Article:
Four individuals have been charged after a Cumberland County human trafficking investigation. The Camp Hill Police Department charged Raynard Lamar Spence, 31, of Hallandale Beach, Florida with Involuntary Servitude, Trafficking in Individuals – Recruit/entice/solicit/etc., and Trafficking in Individuals – Financial Benefit, among other theft-related charges. The Department charged Ronisha Shantavia Gamble, 37, of Hallandale Beach, Florida with multiple conspiracy charges including Involuntary Servitude, Trafficking in Individuals – Recruit/entice/solicit/etc., and Trafficking in Individuals – Financial Benefit, among other conspiracy charges relating to theft. The Department charged Devon Ricardo Stuart, 21, of Fort Myers, Florida with Involuntary Servitude, Trafficking in Individuals – Recruit/entice/solicit/etc., Trafficking in Individuals – Financial Benefit, Kidnapping to Facilitate a Felony, and other conspiracy and theft charges. The Department charged Kevin Lamar Miller, 39, of Lauderdale Lakes, Florida with Involuntary Servitude, Trafficking in Individuals – Recruit/entice/solicit/etc., Trafficking in Individuals – Financial Benefit, and Kidnapping to Facilitate a Felony among other charges relating to conspiracy and theft.
On April 6, 2022, Camp Hill Police say they responded to Mid Penn Bank where they arrived to find a vehicle in the bank drive-through with all four doors open. Police allege that Spence, a woman, and another man left the vehicle in the bank drive-through and entered another vehicle, which they used to flee the scene. The police detained a second woman from Kensington who said she was approached by the group and asked if she wanted drugs. In exchange for the drugs, the woman was told to use stolen checks and a disguise to withdraw money from bank accounts. The Camp Hill Police claim the incident was consistent with a group from Fort Lauderdale, Florida known as the “Felony Lane Gang.”
The Camp Hill Police Department has been investigating the organized crime group Felony Lane Gang along with the FBI, New York State Police, the U.S. Marshals, and local police in Tennessee, Illinois, and Florida since April 2022. The group, originating in the southern United States, is known to break into vehicles and steal bank account information and identification cards. Group members then go to areas with high drug activity to recruit or force individuals to withdraw money from those accounts in exchange for drugs. Through the bank transactions, the group could steal amounts ranging from $2,000 to $20,000 a day.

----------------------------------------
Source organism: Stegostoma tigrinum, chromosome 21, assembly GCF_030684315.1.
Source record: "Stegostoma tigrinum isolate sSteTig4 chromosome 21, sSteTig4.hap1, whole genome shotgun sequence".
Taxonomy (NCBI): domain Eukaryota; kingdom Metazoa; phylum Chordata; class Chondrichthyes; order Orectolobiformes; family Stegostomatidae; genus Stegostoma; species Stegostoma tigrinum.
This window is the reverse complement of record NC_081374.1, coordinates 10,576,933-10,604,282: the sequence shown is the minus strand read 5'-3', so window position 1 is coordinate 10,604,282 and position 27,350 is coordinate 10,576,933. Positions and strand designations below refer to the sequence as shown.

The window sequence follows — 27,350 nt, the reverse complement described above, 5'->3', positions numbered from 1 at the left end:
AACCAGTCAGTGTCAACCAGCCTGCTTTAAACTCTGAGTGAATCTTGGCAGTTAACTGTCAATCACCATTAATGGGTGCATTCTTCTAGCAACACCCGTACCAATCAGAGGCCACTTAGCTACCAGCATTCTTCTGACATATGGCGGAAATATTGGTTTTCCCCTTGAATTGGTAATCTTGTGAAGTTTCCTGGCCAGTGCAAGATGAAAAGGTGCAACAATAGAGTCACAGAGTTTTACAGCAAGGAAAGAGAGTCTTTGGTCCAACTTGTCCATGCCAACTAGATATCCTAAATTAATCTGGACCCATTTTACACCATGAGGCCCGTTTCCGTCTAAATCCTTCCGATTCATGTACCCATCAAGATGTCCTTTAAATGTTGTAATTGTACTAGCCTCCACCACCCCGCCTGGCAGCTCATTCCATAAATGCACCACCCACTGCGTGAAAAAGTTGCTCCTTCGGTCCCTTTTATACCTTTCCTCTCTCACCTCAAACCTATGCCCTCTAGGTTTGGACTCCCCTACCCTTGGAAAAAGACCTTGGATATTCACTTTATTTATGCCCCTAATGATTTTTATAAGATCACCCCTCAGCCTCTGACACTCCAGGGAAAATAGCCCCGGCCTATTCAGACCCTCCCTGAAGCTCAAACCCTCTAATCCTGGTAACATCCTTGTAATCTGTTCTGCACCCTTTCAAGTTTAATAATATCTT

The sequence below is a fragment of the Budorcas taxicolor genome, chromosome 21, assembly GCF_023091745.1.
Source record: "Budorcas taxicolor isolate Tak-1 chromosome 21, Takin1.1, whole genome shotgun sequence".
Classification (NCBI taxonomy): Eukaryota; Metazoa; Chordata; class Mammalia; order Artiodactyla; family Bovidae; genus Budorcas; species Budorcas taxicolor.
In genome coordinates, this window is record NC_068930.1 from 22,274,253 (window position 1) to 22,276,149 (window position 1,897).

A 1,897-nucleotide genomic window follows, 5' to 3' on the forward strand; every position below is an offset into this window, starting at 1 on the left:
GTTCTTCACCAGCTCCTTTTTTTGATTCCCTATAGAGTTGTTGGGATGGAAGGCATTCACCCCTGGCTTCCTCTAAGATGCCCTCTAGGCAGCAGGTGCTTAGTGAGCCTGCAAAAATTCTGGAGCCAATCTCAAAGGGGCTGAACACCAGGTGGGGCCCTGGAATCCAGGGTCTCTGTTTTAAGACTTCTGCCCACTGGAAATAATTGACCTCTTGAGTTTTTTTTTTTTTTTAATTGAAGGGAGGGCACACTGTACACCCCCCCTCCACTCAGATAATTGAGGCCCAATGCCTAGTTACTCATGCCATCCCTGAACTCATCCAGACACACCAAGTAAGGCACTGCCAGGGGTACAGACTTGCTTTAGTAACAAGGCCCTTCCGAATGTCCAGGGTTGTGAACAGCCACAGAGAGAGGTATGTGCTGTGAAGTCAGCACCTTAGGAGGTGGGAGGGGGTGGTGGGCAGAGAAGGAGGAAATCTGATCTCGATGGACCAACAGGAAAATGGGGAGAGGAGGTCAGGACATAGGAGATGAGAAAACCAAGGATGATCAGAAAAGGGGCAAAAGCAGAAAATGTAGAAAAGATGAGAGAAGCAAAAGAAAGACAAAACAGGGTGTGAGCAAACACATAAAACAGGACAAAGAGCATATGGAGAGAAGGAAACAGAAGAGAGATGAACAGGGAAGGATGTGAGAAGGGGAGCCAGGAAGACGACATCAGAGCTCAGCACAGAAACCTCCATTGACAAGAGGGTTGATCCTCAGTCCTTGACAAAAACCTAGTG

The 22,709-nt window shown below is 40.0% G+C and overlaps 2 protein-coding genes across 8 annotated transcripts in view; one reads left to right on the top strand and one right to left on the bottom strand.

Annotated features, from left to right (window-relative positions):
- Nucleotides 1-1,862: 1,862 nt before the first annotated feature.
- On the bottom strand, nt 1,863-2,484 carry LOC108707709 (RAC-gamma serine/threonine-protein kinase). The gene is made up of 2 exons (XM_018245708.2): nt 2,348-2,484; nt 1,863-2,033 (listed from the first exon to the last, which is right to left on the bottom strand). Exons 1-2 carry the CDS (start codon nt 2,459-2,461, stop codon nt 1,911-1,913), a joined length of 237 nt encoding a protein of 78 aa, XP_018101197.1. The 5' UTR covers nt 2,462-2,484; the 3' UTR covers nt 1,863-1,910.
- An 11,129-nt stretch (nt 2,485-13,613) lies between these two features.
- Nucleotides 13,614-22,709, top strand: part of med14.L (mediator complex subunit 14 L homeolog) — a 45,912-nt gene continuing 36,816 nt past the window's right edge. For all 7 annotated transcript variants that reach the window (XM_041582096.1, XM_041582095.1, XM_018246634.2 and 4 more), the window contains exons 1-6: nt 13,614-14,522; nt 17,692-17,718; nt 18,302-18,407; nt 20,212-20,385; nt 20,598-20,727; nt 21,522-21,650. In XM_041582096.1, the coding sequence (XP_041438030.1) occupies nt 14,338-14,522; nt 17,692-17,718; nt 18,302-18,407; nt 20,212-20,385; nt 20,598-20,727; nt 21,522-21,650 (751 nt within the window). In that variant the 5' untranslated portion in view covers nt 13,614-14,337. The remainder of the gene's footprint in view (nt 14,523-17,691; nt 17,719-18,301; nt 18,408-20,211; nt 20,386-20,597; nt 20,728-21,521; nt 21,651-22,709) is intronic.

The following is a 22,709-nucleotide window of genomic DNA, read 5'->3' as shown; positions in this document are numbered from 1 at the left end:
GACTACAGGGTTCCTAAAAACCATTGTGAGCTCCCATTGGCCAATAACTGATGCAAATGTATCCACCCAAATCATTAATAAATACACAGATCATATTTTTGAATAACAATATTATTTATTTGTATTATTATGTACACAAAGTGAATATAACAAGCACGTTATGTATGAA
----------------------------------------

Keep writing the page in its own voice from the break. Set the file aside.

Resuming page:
Spence and Gamble were arrested and booked in Cumberland County. Spence remains in Cumberland County Prison on $1 million bail, and Gamble was released after posting the $49,000 cash bail. Gamble’s formal arraignment is scheduled for February 26, 2024. Miller is currently incarcerated in Georgia and Stuart is currently incarcerated in Tennessee. Both individuals will be extradited to Pennsylvania to face the Camp Hill Police charges.
The CSE Institute applauds Cumberland County for utilizing Pennsylvania’s human trafficking statute in this case. To date, Pennsylvania’s human trafficking statute has been primarily used to address commercial sexual exploitation and allegations of sex trafficking, however, the CSE Institute commends Cumberland County’s use of the statute’s forced labor provisions. The human trafficking statute defines this labor trafficking in individuals as a felony of the second degree when a person recruits, entices, solicits, advertises, harbors, transports, provides, obtains, or maintains an individual if the person knows or recklessly disregards that the individual will be subject to labor servitude. Further, it is a felony of the second degree if the person knowingly benefits financially or receives anything of value from an act which facilities the activity described above.
The CSE Institute commends the collaborative investigative efforts of the Camp Hill Police Department, New York State Police, FBI, U.S. Marshals, and local police in Tennessee, Illinois, and Florida during this operation to combat trafficking. The CSE Institute also commends the Cumberland County Human Trafficking Task Force, which uses a victim-centered approach to cut off the money supply going to human traffickers and identify and arrest individuals who patronize labor and sex trafficked individuals.
The CSE Institute will continue to provide updates on this matter.
All views expressed herein are personal to the author and do not necessarily reflect the views of Villanova University Charles Widger School of Law or Villanova University.